Whats so hard to understand? Other radioisotope methods are just with elements having longer half lives. Then there's isotope ratios, which assume a relatively constant rate of formation in the atmosphere (from things like solar and cosmic radiation) which is cut off at deposition (burial) or creation (like a shells formation)...

38 posted on 01/08/2004 9:55:01 PM PST by Axenolith (There might once have been patriotic Democrats, but then they brought the socialist pods home...)
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To: blam
Click here to e-mail Frances Mainella, director of the National Park Service, if you don't like the idea of pulling a book that offers an alternate view. Be polite and articulate.

MM

39 posted on 01/08/2004 10:05:21 PM PST by MississippiMan
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To: blam
YEC BELIEVER - INTREP
40 posted on 01/08/2004 10:54:44 PM PST by LiteKeeper
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To: Light Speed
bump
41 posted on 01/09/2004 2:27:23 AM PST by maestro
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To: gobucks
>the other chronometers rely on assumptions about past events that can't be refuted [and it follows, cannot be PROVED!] in a lab under any circumstances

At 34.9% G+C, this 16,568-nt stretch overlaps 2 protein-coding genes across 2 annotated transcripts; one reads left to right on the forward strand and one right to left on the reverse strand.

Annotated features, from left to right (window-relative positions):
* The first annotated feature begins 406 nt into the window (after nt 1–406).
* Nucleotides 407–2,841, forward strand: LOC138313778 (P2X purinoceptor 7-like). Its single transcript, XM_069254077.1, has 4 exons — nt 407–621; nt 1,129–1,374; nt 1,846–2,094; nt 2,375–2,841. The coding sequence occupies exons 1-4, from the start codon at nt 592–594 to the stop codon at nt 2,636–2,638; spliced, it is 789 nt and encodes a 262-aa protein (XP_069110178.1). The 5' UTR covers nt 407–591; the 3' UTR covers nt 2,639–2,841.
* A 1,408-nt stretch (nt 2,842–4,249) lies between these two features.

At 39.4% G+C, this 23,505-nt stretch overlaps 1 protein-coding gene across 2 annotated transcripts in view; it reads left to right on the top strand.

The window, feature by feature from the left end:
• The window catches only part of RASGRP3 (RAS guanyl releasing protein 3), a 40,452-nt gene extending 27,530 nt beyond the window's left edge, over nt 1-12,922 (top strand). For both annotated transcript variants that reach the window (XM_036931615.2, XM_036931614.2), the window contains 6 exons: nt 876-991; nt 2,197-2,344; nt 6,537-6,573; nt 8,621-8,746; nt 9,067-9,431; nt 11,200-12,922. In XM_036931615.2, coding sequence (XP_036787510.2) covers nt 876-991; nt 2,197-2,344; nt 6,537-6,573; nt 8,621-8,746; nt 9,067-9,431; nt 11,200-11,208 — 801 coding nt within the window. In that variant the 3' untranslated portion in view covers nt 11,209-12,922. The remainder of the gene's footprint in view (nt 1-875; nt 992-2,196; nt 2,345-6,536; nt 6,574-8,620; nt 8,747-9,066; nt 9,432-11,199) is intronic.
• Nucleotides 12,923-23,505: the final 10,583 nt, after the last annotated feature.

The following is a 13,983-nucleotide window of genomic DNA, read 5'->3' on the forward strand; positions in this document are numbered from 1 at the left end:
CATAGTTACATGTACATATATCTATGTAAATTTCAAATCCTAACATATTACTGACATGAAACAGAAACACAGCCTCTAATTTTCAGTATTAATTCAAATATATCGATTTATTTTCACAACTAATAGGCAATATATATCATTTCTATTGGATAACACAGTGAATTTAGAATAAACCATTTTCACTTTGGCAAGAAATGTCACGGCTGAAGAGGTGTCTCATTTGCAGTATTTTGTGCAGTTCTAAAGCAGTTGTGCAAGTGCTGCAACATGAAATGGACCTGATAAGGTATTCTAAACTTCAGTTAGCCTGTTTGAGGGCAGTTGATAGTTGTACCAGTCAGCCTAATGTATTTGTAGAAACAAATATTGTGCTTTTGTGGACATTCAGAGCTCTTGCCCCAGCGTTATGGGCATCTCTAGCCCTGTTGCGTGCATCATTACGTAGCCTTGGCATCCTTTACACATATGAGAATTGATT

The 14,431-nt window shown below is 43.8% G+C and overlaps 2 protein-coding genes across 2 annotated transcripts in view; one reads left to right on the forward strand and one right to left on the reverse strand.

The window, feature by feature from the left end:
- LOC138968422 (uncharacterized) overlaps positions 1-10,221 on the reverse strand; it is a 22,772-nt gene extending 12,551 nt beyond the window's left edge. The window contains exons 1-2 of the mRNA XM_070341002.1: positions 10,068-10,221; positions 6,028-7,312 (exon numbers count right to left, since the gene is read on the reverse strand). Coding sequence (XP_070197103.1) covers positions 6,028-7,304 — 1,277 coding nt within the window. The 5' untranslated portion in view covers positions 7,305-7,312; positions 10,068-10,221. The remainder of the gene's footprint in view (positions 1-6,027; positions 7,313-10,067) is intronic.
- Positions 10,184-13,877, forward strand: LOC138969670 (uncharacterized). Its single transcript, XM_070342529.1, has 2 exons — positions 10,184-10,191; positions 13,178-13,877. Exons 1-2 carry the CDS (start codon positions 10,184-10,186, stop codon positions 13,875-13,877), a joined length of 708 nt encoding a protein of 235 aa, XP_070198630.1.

and at that point the discussion has moved out of the realm of Science (big S because I invoke the technical and classical definition of the word!) and into that of Philosophy (at least) or even Religion. Actually, such beliefs are in the realm of science, but only in the Hypothesis stage of the process. But as you say, it will be hard to move into the experiment/observe step, won't it? So, people pick their Religion -- an assertion I think you would agree with! Since such things can't be proved, why not just give God the glory? Here's the chain: you believe in Jesus, I know. All we really know about Him is in "The Bible". He clearly thoroughly believed the Old Testament scriptures (and as God, He was there when those were written!). Genesis has some poetry, but is not essentially a poetic book. Jesus clearly accepted Genesis as history. If it's good enough for Him, it should be good enough for me. This leaves a huge task relating the relatively small amount of natural history in the Scriptures to what we can observe now. My main point is that if our physical observations are led by and subject to our faith, we will come to different conclusions than if not. There are quite a few very credible scientists in the creation camp.